Many marketers devote a great deal of content and resources attracting consumers; however, many neglect the post-purchase phase. Studies have shown that post purchase behavior is highly correlated to ongoing satisfaction with a brand.
The best way to be relevant is to be helpful. Make sure you balance your content with all phases of the buying cycle. Be generous. Prospects and consumers don’t want to be sold; they want to be helped. Helping is quickly becoming the new selling.
My friend and co-contributor Craig Jamieson has some great advice for selling with a different mindset.
Mobile technology has profoundly shaped the consumer experience far beyond the obvious. Smartphones and tablets have computing power that far exceeds that of some earlier mainframe computers. These multi-function devices have the power to replace a host of functional devices.
The technology has shaped the way brands and consumers interact. These devices have become a part of our everyday lives in ways most could not have imagined a few short years ago. For example, most searches from a mobile phone occur in the living room.
Marketers who want to reach consumers have to think beyond the basics of providing information; they have to be aware of where consumers are located when they are accessing information.
With so many accessing information from smaller screens, consideration to layout, size, download speed, etc. all are becoming essential components. It’s no longer enough to simply provide mobile access to your website; now you have to think about details like filling out forms and accessing ordering systems from a smartphone.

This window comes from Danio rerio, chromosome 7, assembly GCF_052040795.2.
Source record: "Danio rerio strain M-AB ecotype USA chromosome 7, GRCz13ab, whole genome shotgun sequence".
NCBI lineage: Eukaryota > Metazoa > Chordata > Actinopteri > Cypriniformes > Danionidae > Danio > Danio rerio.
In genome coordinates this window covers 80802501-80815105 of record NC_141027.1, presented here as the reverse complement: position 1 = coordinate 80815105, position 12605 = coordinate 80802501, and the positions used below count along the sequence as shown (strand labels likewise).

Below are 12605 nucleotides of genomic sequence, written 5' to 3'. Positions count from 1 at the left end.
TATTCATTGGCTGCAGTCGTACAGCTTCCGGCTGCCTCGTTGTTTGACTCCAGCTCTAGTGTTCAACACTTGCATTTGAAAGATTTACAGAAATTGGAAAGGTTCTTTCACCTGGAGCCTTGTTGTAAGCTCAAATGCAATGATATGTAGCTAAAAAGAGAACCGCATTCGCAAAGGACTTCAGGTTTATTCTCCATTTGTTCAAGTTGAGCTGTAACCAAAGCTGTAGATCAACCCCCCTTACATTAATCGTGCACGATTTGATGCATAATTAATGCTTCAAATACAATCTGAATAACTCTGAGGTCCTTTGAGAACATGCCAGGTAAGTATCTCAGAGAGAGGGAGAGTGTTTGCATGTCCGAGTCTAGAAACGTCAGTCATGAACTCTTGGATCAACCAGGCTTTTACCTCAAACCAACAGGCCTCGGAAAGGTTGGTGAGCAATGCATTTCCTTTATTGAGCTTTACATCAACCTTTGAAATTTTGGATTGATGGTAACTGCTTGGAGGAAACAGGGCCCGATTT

I would recommend using a smartphone to regularly access and conduct routine transactions from your website. Is the layout clear and is there proper spacing to accommodate touch access? Does the site respond quickly? Is it easy to access help if required?
You’ll be able to add to these questions; it’s important to build in a regular practice of monitoring and finding ways to make the mobile experience effective.
Consumers regularly use multiple platforms on a regular basis. They may access your website while in a store or car; maybe they’re watching TV and using their tablet or phone. Successful brands realize they must provide access options their customers can choose.
Consumers may start their journey on one device then continue on another. They expect one experience that is seamless. Marketers define online and offline channels; consumers don’t distinguish, they just want a seamless experience.
Companies are starting to address this challenge; in a recent survey improving the cross-channel customer experience was a top priority.
Whenever I think of seamless experiences, I think of Evernote. It’s an application that offers a lot of utility – from notetaking to curating, to collecting business cards, I use it all the time. It is completely seamless. I access and update information on my tablet, smartphone, and computer easily. The interface makes sense, and it’s been tweaked for each unique platform.
To provide a seamless experience for your customers, start with a journey map that identifies all touchpoints. Next identify the interactions that are likely to occur at each touchpoint. Ensure there are appropriate interfaces to internal systems that are needed to initiate or process transactions, etc. It’s a good idea to audit your own processes using multiple devices to ensure the experience is seamless and secure.
In part 2 of this post I’ll address 5 more factors that are part of a differentiating customer experience. One of the biggest challenges for brands with a good customer experience is complacency. Maintaining a differentiating customer experience for an extended period of time is very difficult.